What Should You Know About Back Pain?
Back pain is a common problem that afflicts some 80% of the adult population some time or other in their lives.
Many people may suffer from mild back pain from time to time, and their exact cause may be difficult to diagnose. In most cases, they are minor problems caused by a strain to the muscle or ligament.
When severe pain does occur, it may be the result of pressure on nerves from the misalignment of the bones in the back and warrants immediate medical attention.
Overview of the Back
The back can be sub-divided into upper (thoracic) and lower (lumbar) back. The bones in the back are to protect the delicate nerves and support your body weight.
The upper back supports the chest and connects the neck with the lower back. It is made up of 12 thoracic vertebrae and connected to the ribs allowing for the rotational movements of the torso.
The lower back connects your spinal column with the pelvis transmitting the weight to the legs. It’s comprised of 5 lumbar vertebrae and supported by ligaments and muscles. The lower back allows for the bending (forward and backwards) of your torso.
Causes of Back Pain
Back pain may be due to spinal (thoracic or lumbar) or extra-spinal causes. (referred pain from other organs)
For many people, spinal causes of back pain may be associated with a shooting pain or numbness in one or both legs (sciatica). These symptoms can be due to nerve compression over the back. For others, the pain may just be localized to their back.
Pain in the back may involve either the upper or lower back.
The spinal column is made up of multiple spinal segments. These segments include two adjacent vertebral bodies and intervening jelly-like cushion of the intervertebral disc with surrounding ligaments, as well as joints between two bones, called facets.
Pain may arise due to any process in your spine that may give rise to unnatural stresses to the spinal column.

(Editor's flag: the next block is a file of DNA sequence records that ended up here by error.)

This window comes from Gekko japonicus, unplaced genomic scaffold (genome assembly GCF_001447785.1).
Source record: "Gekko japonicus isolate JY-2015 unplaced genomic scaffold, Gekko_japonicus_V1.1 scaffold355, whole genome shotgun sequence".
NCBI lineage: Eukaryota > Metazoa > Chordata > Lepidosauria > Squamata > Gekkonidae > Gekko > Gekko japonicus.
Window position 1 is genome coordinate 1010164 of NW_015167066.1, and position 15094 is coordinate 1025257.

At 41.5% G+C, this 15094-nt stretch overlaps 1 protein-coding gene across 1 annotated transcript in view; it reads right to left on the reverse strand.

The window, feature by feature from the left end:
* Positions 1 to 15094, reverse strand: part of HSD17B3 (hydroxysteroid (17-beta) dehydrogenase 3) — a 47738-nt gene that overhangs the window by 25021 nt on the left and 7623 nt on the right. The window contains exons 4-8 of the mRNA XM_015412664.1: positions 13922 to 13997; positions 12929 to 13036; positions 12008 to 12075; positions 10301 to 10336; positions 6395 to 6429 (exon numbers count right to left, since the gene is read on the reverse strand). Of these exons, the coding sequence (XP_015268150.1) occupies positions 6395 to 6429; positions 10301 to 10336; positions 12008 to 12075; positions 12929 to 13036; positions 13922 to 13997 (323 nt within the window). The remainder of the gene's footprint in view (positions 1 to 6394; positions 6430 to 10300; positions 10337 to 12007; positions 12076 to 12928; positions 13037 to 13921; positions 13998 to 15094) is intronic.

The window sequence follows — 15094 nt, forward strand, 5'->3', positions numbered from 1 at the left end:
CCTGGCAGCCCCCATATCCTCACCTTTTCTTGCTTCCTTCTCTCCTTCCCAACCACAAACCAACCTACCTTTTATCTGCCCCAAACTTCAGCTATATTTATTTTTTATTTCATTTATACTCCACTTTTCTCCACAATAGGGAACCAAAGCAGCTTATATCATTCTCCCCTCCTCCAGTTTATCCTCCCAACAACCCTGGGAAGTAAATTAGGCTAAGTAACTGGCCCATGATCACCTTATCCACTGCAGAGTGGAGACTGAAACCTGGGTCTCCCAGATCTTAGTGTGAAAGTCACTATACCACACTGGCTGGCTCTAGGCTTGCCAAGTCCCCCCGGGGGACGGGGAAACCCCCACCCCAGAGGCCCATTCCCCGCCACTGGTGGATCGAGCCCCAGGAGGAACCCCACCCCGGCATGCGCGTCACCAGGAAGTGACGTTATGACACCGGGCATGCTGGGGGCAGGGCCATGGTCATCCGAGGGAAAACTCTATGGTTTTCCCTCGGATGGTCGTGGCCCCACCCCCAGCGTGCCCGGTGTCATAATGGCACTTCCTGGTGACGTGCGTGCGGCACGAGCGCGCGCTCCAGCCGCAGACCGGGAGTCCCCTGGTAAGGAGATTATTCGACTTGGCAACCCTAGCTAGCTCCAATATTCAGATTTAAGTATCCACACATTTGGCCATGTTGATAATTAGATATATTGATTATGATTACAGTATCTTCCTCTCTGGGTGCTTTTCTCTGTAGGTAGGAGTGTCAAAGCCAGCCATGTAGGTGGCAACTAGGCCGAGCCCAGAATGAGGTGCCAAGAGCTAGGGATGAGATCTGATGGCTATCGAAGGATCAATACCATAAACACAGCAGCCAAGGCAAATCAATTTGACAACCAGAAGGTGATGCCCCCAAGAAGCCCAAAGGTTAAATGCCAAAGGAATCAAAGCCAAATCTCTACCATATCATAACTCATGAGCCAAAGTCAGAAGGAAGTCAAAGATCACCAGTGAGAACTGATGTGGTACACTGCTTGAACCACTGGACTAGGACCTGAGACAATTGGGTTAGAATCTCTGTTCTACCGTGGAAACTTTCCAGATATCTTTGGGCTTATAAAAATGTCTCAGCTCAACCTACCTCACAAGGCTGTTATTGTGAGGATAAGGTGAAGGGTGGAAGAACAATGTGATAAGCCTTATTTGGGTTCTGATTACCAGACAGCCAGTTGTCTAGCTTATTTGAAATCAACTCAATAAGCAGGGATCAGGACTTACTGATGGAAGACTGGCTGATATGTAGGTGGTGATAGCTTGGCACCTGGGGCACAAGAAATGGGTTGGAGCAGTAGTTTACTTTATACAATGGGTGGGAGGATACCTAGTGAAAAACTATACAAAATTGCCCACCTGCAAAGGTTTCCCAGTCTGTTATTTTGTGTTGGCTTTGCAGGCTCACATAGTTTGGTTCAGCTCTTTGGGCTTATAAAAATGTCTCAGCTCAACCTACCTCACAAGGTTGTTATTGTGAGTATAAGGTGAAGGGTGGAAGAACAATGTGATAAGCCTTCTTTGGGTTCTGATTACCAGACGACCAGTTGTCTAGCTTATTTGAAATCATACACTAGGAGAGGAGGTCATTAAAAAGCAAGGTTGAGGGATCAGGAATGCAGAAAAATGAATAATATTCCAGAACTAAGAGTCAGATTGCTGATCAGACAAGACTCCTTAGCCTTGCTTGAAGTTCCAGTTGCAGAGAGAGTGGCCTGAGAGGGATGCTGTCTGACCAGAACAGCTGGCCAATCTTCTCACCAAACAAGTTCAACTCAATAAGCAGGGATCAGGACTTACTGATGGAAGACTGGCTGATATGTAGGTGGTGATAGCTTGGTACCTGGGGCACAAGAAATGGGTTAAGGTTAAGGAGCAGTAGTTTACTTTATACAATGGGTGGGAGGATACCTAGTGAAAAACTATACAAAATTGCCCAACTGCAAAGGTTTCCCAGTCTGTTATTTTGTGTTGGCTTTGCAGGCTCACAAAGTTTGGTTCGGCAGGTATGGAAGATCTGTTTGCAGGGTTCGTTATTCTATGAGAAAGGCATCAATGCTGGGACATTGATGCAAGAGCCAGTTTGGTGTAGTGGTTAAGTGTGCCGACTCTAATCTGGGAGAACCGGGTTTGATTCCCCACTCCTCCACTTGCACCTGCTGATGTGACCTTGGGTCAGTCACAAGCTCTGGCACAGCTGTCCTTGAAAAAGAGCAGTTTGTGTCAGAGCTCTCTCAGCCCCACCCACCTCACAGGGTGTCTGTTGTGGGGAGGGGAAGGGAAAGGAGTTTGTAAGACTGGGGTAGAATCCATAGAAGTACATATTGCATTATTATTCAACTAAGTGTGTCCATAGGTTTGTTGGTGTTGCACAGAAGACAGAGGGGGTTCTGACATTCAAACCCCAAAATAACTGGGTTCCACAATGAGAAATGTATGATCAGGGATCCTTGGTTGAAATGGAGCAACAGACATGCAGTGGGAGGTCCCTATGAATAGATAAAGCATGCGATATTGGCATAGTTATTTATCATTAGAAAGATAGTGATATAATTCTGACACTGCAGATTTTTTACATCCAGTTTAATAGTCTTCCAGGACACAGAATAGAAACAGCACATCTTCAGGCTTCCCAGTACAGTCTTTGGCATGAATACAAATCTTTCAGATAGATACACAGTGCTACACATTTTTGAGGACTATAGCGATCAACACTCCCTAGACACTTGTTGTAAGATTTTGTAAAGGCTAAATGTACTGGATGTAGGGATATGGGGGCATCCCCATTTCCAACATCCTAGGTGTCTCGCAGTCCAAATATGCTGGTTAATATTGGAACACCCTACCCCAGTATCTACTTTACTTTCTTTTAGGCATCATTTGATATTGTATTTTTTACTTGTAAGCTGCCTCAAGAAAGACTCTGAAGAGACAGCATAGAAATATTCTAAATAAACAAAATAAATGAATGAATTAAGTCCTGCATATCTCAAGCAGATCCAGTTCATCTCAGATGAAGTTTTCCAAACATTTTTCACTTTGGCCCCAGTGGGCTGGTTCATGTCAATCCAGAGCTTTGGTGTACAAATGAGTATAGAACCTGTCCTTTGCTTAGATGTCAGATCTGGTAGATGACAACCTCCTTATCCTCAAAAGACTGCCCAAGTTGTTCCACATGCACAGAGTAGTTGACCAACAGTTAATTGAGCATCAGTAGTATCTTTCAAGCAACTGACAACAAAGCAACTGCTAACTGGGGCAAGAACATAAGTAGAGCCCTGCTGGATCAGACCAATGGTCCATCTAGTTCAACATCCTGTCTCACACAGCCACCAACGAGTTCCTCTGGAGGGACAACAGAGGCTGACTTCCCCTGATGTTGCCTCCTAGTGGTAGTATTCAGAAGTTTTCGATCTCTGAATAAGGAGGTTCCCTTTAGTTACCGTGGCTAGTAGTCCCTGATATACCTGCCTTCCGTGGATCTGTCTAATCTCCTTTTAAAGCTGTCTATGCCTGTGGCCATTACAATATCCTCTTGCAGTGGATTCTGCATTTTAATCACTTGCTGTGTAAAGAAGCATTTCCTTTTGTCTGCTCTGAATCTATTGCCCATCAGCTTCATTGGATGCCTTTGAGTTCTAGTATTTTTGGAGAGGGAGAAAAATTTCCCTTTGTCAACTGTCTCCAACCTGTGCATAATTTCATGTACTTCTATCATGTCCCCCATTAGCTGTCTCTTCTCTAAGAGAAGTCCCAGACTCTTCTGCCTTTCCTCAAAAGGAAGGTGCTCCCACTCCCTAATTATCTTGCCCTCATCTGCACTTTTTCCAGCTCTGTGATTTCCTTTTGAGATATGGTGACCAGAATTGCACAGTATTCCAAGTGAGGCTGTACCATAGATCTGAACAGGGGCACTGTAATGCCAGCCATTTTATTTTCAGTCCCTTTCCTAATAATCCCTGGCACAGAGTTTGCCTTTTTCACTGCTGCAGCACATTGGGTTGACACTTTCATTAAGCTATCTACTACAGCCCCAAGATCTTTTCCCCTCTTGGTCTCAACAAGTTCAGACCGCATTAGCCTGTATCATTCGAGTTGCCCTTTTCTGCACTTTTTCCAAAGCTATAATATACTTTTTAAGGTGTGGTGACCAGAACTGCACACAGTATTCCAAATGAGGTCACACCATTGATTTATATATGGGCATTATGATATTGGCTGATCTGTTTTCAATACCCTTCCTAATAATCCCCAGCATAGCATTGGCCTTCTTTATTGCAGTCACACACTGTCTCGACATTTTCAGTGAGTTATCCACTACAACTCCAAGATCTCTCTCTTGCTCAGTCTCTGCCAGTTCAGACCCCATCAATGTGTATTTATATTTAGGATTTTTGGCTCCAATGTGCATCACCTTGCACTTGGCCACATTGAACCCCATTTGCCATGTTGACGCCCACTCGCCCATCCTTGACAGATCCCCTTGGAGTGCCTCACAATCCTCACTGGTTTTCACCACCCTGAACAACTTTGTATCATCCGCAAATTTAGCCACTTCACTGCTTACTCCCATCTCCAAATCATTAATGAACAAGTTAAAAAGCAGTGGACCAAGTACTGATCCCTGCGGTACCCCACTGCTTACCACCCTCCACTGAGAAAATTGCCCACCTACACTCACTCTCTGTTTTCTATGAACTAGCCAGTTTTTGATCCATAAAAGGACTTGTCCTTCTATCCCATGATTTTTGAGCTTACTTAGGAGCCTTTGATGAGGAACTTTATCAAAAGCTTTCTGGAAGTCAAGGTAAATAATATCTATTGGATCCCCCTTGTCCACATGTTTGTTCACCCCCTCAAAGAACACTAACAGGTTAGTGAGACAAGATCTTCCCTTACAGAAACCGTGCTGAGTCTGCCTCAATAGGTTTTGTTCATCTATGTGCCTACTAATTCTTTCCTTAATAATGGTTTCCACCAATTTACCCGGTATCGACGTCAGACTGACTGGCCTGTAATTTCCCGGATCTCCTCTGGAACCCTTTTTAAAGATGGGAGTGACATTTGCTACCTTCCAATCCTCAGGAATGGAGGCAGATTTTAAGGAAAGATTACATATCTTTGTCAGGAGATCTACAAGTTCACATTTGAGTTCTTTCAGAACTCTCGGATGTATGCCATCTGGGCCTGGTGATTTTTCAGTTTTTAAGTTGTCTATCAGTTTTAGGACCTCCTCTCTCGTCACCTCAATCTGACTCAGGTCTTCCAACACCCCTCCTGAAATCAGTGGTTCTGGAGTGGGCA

It can range from discogenic causes due to wear and tear of your intervertebral disc and its bulging out into the spinal canal, to other causes of pain due to bones, joints, ligaments, and muscles.
The bones supporting your back may also undergo wear and tear as a result of excessive loading, causing bony spurs to form.
Mechanical back Pain
At times you may experience back pain only after certain activities which may relieve after taking rest.
This type of pain is called mechanical pain, referring to pain arising due to the moving parts of your bones.
Non-Mechanical Back Pain
While the other type is non-mechanical pain that arises due to conditions like tumor and infection.
In non-mechanical back pain, your pain may be continuous or intermittent but is not related to your activity levels.
For some, the pain may shoot down their legs like a sharp electric current. This may happen when your nerves getting pressed at the back at their site of origin and pain travelling along the path of the whole nerve.
Preventing Back Pain with Good Posture
Back pain is also often associated with our everyday movement and posture.
Posture is the position in which you hold your body while standing, sitting or lying down.
Good posture involves training your body to stand, walk, sit and lie in positions where there is less stress exerted on supporting muscles and ligaments, reducing back pain.
Learn more about What is Good Posture.
When to Seek Medical Help
Consult a medical professional if you are experiencing persistent back pain or other associated symptoms which may include:
A spine specialist will be able to determine the cause of your back pain so that remedial measures can be taken to prevent further worsening. He or she will assess your condition and find out what the pain generators are before starting any treatment.
Adjunct A/Professor Hee Hwan Tak is a spine surgeon whose clinical practice is 100 percent on spinal disorders in the paediatric and adult population.
He manages all types of spinal disorders, for example, degenerative spine (including cervical spine or neck), spinal fractures, spinal tumor, spinal infections, spinal deformities (including scoliosis).